July 28, 2008
Animated Musical About Drink Tax to Be Awash in Satire
By Justin Vellucci, The Pittsburgh Tribune-Review
Jul. 28--Come up with a word that rhymes with "drink tax."
"I wanted to make a satire ... so I asked myself, 'What's a really good social issue to talk about right now?' " said Slayton, 22, of Squirrel Hill.
Forget Iraq, global warming or the race for the White House. The answer to Slayton was clear: Fashion a farce around the 10 percent drink tax, which is generating millions of dollars for Port Authority.
"It was just a touchy subject, so it spoke out to so many angles," said Tammearu, 22, of Squirrel Hill.
Why so touchy? Well, the controversial tax, paired with a $2-a-day rental car surcharge, is on pace to raise more than the $30 million expected, but restaurateurs claim business is down. In the meantime, County Council and Friends Against Counterproductive Taxation are racing to see who will be the first -- or only -- group to put a question slashing the tax on the Nov. 4 ballot. And a growing number of politicians have turned the issue into a fiery debate over raising people's property taxes.
So, enter a bit of comedy.
The 15- to 20-minute film -- working title: "Beer, The Musical" -- is Slayton's master's thesis at Chatham University and, for all the potential Iron City-chugging yinzer jokes, Slayton and Tammearu remain focused on their cinematic craft.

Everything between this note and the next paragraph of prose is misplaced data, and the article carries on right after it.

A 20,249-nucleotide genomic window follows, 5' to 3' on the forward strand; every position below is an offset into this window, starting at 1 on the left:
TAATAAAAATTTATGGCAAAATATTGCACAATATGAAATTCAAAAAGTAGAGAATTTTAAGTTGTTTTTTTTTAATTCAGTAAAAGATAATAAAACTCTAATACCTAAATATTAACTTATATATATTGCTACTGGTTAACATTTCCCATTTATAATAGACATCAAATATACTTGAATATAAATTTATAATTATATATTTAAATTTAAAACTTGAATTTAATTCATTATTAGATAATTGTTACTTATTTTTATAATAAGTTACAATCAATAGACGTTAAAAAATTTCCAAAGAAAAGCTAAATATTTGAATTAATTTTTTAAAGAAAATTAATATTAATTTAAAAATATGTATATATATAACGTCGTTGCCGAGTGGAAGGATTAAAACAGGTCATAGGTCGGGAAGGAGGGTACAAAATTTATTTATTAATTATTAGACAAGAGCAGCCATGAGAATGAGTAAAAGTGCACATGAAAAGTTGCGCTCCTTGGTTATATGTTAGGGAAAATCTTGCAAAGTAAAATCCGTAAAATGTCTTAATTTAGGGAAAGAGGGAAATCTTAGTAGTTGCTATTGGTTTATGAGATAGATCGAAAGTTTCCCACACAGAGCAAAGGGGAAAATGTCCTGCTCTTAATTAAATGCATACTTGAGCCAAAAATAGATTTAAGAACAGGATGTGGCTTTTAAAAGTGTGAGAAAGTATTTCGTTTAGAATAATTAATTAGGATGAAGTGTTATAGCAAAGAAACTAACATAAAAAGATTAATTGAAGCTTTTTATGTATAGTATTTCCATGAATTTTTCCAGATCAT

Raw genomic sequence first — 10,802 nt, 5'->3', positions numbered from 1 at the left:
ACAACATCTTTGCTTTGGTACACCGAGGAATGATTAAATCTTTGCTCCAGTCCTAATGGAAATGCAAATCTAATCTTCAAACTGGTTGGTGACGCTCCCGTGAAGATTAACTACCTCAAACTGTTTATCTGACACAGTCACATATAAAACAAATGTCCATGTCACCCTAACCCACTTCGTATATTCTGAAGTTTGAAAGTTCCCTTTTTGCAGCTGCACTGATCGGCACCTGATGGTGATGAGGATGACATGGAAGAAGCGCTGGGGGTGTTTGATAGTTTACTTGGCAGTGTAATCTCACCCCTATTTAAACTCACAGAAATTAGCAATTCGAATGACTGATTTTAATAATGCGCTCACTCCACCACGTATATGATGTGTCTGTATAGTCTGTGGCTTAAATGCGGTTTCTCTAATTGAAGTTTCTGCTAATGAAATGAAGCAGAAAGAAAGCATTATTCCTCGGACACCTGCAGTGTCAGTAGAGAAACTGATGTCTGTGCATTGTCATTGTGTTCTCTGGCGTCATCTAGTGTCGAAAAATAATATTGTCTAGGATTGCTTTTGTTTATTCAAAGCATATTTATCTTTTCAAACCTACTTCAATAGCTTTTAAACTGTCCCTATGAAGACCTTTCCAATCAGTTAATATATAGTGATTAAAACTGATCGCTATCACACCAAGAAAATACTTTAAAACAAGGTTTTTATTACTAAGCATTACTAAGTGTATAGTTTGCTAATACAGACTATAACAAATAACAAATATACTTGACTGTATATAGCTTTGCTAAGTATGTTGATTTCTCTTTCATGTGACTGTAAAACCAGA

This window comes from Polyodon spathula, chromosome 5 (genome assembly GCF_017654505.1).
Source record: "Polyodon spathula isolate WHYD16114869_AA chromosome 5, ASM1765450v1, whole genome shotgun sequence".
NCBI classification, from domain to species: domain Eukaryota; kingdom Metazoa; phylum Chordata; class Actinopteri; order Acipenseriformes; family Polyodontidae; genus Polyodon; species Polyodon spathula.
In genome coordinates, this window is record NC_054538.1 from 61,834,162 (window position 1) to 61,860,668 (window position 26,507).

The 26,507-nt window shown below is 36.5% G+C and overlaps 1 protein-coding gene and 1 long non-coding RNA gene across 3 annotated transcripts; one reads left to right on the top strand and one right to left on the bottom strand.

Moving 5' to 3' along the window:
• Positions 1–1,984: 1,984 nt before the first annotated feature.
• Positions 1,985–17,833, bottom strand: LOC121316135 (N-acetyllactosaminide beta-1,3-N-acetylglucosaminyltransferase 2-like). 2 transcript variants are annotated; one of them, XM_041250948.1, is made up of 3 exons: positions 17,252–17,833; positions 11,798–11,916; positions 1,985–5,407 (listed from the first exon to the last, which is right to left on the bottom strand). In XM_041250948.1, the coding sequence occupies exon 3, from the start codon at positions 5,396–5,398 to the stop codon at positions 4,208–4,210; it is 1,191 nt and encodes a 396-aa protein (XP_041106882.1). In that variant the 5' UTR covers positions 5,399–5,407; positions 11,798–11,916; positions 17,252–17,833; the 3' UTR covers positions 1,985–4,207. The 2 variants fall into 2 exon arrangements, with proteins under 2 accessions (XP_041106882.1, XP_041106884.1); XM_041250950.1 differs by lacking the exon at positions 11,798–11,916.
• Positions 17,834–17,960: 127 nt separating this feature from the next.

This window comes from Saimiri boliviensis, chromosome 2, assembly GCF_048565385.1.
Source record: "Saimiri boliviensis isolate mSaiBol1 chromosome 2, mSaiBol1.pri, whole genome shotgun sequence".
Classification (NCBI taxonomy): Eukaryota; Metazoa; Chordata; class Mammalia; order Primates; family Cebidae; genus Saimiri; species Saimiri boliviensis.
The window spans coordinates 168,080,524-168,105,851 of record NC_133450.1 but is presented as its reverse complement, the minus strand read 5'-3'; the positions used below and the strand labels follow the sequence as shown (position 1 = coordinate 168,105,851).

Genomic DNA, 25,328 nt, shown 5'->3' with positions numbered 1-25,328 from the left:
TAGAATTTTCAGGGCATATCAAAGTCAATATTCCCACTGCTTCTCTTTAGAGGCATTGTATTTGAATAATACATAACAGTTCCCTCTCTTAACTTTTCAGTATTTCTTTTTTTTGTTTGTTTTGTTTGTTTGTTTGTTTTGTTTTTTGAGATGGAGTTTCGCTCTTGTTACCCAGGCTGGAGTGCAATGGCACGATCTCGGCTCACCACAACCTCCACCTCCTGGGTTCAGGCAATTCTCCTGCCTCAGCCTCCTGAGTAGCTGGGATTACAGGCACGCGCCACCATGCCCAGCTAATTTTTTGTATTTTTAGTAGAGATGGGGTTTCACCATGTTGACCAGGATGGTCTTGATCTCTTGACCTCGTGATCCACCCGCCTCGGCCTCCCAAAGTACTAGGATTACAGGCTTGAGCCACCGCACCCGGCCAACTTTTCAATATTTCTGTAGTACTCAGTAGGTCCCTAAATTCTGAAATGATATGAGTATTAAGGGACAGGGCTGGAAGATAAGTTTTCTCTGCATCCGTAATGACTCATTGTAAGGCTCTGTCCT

Rough drafts of the score, which offers its share of swooning synthesizers, owe more to composers John Williams or Hans Zimmer than the protest folk of "Drink Tax Song," posted on YouTube by Terry Griffith of Beechview.
The duo are negotiating with an animator, and the whole project could be wrapped up by December.
In the musical, viewers follow Kevin Allen, a beer connoisseur whose life takes a turn for the better -- job promotions take the place of hangovers -- after the drink tax discourages him from downing so many brews. But Allen's turnaround frustrates him. He simply loves lager too much to let it go.
Slayton, the writer, and Tammearu, the composer, acknowledge what some call Onorato's larger political ambitions. In the end of the musical, Shawn Casey, the Onorato stand-in, will be elected to the U.S. Senate.
"We give both sides a fair jab," Slayton said.
Slayton and Tammearu are far from the first Americans to stage plays or create films ripped from the headlines, said Bruce McConachie, chair of the University of Pittsburgh's theater department. But they might be among a small minority tackling politics on the county level.
"It's pretty unusual for professional playwrights ... to dabble in a lot of local politics," McConachie said. "Because, what do you do when it closes in Pittsburgh? .... The national market for a lot of this stuff, it's awful hard to do a lot with local politics."
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